We’ll come after you no matter where you are – FBI warns internet scammers
The Director of the Federal Bureau of Investigation (FBI), Christopher Wray has warned criminals involved in business email compromise (BEC) schemes that they will be arrested no matter where they carry out their illegal activities from.
His comments were captured in an FBI statement released in the aftermath of 281 arrests worldwide relating to a month-long multi-agency effort to disrupt and dismantle international business email compromise (BEC) schemes.
The FBI in a statement said the busts were part the Operation reWired effort which made arrests in the United States, Nigeria, Turkey, Ghana, France, Italy, Japan, Kenya, Malaysia, and the United Kingdom.
The coordinated law enforcement sweep resulted in the seizure of nearly $3.7 million and the disruption and recovery of approximately $118 million in fraudulent wire transfers.
“The FBI is working every day to disrupt and dismantle the criminal enterprises that target our businesses and our citizens,” said FBI Director Christopher Wray. “Through Operation reWired, we’re sending a clear message to the criminals who orchestrate these BEC schemes: We’ll keep coming after you, no matter where you are.”
These sophisticated cyber-enabled scams often target employees with access to company finances and—using methods like social engineering and computer intrusions—trick them into making wire transfers to bank accounts thought to belong to trusted partners. The accounts are actually controlled by the criminals", the FBI statement said.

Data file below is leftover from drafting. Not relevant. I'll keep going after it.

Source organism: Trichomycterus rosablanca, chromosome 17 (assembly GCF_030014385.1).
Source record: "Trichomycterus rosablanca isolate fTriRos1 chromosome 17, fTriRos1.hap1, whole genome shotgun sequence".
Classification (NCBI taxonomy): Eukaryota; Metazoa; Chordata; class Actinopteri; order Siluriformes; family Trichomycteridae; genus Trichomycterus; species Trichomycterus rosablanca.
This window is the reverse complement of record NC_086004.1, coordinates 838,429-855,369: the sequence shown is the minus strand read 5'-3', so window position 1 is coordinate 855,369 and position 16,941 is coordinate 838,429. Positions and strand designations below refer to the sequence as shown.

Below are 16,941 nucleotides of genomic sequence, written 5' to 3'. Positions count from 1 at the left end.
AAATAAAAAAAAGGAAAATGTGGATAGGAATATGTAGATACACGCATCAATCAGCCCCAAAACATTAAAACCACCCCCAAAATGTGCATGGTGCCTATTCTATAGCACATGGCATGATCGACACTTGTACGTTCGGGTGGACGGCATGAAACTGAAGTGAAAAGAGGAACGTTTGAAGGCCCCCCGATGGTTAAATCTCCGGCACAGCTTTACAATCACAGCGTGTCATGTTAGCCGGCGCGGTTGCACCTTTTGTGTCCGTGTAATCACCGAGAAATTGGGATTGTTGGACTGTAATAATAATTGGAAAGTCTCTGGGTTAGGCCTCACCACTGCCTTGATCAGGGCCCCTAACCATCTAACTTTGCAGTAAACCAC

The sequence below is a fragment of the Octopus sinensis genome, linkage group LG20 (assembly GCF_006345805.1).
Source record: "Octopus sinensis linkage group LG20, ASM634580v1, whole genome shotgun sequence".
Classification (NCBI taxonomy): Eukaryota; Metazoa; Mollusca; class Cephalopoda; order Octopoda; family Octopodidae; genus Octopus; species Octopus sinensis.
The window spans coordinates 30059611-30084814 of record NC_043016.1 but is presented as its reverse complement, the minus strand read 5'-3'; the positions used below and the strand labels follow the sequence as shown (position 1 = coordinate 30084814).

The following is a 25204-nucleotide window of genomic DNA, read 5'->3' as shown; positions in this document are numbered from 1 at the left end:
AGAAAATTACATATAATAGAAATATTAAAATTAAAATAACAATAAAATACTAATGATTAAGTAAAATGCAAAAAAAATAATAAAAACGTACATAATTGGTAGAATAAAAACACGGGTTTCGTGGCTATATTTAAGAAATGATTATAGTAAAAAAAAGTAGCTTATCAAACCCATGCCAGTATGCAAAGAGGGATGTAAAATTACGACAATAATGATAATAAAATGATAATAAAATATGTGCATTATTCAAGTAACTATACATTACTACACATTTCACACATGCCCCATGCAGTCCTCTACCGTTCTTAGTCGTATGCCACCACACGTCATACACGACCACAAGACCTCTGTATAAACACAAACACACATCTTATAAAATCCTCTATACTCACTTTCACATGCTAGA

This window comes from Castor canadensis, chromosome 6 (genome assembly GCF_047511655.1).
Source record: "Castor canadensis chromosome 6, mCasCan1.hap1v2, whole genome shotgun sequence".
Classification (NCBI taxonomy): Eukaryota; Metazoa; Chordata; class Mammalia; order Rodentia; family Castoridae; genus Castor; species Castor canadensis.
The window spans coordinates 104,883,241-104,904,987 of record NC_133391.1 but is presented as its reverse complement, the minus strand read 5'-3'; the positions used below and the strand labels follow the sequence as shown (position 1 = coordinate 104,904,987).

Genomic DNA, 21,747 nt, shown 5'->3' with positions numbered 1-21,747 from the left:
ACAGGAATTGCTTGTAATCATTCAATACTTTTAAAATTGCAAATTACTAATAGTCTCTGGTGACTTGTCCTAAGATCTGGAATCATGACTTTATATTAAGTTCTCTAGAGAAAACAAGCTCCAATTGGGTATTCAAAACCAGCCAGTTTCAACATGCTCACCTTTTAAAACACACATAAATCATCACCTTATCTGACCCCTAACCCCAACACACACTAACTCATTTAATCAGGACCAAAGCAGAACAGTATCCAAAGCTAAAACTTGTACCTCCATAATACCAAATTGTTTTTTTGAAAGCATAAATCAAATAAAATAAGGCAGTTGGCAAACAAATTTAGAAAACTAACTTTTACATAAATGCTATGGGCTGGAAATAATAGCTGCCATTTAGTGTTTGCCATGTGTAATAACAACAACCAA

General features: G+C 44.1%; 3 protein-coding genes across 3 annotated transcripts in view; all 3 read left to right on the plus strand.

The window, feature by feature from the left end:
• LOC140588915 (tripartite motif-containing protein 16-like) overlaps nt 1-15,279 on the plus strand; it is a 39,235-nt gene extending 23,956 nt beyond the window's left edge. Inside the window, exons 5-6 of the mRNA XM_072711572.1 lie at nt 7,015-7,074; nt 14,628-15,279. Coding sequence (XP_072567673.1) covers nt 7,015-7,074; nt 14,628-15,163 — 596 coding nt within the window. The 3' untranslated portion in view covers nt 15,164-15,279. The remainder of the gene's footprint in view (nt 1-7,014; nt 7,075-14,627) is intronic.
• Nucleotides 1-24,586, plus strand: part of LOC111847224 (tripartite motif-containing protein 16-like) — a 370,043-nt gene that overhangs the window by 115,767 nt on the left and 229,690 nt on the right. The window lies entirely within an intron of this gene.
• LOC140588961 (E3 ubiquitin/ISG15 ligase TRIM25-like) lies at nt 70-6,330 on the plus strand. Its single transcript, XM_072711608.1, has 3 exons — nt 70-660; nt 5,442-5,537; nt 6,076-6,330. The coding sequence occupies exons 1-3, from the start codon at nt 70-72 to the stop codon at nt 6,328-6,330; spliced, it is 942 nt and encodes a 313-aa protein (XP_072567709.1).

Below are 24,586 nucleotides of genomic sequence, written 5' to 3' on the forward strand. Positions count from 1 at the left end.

The FBI worked with partner agencies in the USA and in multiple countries around the world on Operation reWired.
The operation follows last year’s Operation WireWire, a similar effort that led to total 74 arrests and the seizure of $2.4 million. Thirty-nine of the FBI’s 56 field offices participated in this year’s sweep alongside state and local task force officers and partner agencies, including the Department of Homeland Security, Department of State, Department of the Treasury, and the U.S. Postal Inspection Service.
"The effects of this crime are far-reaching, and the dollar amounts involved are staggering. Since the Internet Crime Complaint Center (IC3) began formally tracking BEC (and its variant, email account compromise, or EAC) in 2013, it has gathered reports of more than $10 billion in losses from U.S. victims alone. The worldwide tally is more than $26 billion".